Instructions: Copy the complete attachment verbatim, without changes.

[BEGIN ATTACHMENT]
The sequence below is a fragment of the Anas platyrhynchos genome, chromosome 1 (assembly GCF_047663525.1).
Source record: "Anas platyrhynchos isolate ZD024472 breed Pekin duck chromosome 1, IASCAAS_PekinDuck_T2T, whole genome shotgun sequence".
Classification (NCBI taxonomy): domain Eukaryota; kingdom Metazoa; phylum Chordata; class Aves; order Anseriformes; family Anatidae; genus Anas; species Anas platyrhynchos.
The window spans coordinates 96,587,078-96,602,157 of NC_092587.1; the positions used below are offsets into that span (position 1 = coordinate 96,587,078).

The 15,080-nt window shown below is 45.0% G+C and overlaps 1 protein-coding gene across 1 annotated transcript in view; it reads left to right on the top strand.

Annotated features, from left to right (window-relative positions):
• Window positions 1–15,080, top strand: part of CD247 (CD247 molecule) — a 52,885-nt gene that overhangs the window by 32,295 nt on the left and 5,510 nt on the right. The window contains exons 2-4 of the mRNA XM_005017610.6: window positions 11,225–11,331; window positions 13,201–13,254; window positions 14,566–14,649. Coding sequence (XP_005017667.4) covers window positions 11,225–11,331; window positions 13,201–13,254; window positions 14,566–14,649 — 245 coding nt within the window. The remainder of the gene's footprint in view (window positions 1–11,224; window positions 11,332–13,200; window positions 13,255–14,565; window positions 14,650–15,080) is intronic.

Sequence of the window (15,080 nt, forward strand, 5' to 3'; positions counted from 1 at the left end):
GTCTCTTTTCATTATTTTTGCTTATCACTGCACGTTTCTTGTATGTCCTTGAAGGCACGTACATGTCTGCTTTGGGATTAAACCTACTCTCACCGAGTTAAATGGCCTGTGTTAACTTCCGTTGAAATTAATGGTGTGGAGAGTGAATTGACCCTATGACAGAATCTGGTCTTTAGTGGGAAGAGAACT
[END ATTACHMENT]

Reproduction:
The sequence below is a fragment of the Anas platyrhynchos genome, chromosome 1 (assembly GCF_047663525.1).
Source record: "Anas platyrhynchos isolate ZD024472 breed Pekin duck chromosome 1, IASCAAS_PekinDuck_T2T, whole genome shotgun sequence".
Classification (NCBI taxonomy): domain Eukaryota; kingdom Metazoa; phylum Chordata; class Aves; order Anseriformes; family Anatidae; genus Anas; species Anas platyrhynchos.
The window spans coordinates 96,587,078-96,602,157 of NC_092587.1; the positions used below are offsets into that span (position 1 = coordinate 96,587,078).

The 15,080-nt window shown below is 45.0% G+C and overlaps 1 protein-coding gene across 1 annotated transcript in view; it reads left to right on the top strand.

Annotated features, from left to right (window-relative positions):
• Window positions 1–15,080, top strand: part of CD247 (CD247 molecule) — a 52,885-nt gene that overhangs the window by 32,295 nt on the left and 5,510 nt on the right. The window contains exons 2-4 of the mRNA XM_005017610.6: window positions 11,225–11,331; window positions 13,201–13,254; window positions 14,566–14,649. Coding sequence (XP_005017667.4) covers window positions 11,225–11,331; window positions 13,201–13,254; window positions 14,566–14,649 — 245 coding nt within the window. The remainder of the gene's footprint in view (window positions 1–11,224; window positions 11,332–13,200; window positions 13,255–14,565; window positions 14,650–15,080) is intronic.

Sequence of the window (15,080 nt, forward strand, 5' to 3'; positions counted from 1 at the left end):
GTCTCTTTTCATTATTTTTGCTTATCACTGCACGTTTCTTGTATGTCCTTGAAGGCACGTACATGTCTGCTTTGGGATTAAACCTACTCTCACCGAGTTAAATGGCCTGTGTTAACTTCCGTTGAAATTAATGGTGTGGAGAGTGAATTGACCCTATGACAGAATCTGGTCTTTAGTGGGAAGAGAACT